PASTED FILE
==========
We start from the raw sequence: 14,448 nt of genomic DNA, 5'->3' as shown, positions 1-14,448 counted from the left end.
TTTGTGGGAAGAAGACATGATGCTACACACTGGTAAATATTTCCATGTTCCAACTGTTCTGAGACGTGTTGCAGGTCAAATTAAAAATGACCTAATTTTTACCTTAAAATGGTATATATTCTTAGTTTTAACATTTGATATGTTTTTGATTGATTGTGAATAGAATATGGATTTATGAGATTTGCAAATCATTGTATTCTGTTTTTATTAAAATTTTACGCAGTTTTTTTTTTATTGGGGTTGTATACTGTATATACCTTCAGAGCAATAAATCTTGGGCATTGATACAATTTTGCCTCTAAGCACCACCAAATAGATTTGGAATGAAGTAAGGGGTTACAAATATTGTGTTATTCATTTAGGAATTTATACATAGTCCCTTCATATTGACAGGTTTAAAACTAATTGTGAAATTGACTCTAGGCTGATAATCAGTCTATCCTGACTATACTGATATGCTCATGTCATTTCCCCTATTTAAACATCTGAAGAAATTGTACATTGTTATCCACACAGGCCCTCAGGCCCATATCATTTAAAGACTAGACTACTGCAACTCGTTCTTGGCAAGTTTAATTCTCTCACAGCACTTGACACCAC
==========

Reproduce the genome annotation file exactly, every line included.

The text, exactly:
We start from the raw sequence: 14,448 nt of genomic DNA, 5'->3' as shown, positions 1-14,448 counted from the left end.
TTTGTGGGAAGAAGACATGATGCTACACACTGGTAAATATTTCCATGTTCCAACTGTTCTGAGACGTGTTGCAGGTCAAATTAAAAATGACCTAATTTTTACCTTAAAATGGTATATATTCTTAGTTTTAACATTTGATATGTTTTTGATTGATTGTGAATAGAATATGGATTTATGAGATTTGCAAATCATTGTATTCTGTTTTTATTAAAATTTTACGCAGTTTTTTTTTTATTGGGGTTGTATACTGTATATACCTTCAGAGCAATAAATCTTGGGCATTGATACAATTTTGCCTCTAAGCACCACCAAATAGATTTGGAATGAAGTAAGGGGTTACAAATATTGTGTTATTCATTTAGGAATTTATACATAGTCCCTTCATATTGACAGGTTTAAAACTAATTGTGAAATTGACTCTAGGCTGATAATCAGTCTATCCTGACTATACTGATATGCTCATGTCATTTCCCCTATTTAAACATCTGAAGAAATTGTACATTGTTATCCACACAGGCCCTCAGGCCCATATCATTTAAAGACTAGACTACTGCAACTCGTTCTTGGCAAGTTTAATTCTCTCACAGCACTTGACACCAC